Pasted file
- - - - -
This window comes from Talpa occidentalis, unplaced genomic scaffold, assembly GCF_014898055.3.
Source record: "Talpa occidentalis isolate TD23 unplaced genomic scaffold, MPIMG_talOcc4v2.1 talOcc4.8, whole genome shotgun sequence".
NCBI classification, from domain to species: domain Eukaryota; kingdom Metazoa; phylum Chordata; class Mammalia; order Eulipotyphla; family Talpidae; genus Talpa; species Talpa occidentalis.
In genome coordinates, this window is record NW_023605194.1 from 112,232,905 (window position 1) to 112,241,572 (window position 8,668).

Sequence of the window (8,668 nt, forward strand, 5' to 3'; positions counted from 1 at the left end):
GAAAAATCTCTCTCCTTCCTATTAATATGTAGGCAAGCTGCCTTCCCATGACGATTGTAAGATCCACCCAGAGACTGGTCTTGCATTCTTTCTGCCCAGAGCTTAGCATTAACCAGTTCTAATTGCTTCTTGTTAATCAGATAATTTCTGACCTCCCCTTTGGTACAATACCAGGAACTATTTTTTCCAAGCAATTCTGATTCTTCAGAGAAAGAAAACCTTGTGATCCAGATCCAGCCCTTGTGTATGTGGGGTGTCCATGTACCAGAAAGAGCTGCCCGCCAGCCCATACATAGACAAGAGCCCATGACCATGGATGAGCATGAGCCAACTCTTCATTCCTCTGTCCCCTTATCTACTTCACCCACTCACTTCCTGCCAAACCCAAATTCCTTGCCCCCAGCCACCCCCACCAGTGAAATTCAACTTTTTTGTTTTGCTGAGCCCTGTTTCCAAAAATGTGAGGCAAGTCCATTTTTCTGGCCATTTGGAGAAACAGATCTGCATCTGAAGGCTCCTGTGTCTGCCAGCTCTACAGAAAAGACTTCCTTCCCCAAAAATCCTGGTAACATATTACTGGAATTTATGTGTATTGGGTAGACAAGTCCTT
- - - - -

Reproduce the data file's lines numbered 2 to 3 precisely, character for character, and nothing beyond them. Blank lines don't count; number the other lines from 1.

Source record: "Talpa occidentalis isolate TD23 unplaced genomic scaffold, MPIMG_talOcc4v2.1 talOcc4.8, whole genome shotgun sequence".
NCBI classification, from domain to species: domain Eukaryota; kingdom Metazoa; phylum Chordata; class Mammalia; order Eulipotyphla; family Talpidae; genus Talpa; species Talpa occidentalis.